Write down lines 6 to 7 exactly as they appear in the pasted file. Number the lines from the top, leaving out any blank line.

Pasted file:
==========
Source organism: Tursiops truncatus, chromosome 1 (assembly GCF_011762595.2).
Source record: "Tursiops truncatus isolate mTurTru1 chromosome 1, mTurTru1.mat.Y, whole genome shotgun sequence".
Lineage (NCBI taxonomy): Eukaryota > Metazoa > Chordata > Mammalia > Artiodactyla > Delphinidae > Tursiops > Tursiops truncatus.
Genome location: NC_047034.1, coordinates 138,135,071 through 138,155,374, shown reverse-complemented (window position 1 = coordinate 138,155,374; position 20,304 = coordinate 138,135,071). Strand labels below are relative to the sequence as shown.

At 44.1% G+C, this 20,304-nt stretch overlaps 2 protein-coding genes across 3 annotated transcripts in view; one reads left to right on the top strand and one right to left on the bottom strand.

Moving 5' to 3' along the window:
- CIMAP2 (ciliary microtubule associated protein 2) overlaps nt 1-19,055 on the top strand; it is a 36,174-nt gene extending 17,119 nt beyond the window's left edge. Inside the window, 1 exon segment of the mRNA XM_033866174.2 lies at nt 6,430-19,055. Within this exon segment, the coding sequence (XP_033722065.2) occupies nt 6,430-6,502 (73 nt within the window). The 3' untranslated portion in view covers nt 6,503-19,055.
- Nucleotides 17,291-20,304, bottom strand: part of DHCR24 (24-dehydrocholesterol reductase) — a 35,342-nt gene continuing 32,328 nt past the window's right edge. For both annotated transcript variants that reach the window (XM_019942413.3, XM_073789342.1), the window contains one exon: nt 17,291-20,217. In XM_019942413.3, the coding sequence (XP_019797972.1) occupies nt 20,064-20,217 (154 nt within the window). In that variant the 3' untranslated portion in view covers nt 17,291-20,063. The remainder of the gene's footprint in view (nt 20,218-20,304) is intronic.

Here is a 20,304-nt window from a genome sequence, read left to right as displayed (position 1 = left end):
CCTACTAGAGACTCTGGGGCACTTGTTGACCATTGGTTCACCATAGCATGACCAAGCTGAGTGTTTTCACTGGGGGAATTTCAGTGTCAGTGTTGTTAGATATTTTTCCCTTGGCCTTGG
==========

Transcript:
Moving 5' to 3' along the window:
- CIMAP2 (ciliary microtubule associated protein 2) overlaps nt 1-19,055 on the top strand; it is a 36,174-nt gene extending 17,119 nt beyond the window's left edge. Inside the window, 1 exon segment of the mRNA XM_033866174.2 lies at nt 6,430-19,055. Within this exon segment, the coding sequence (XP_033722065.2) occupies nt 6,430-6,502 (73 nt within the window). The 3' untranslated portion in view covers nt 6,503-19,055.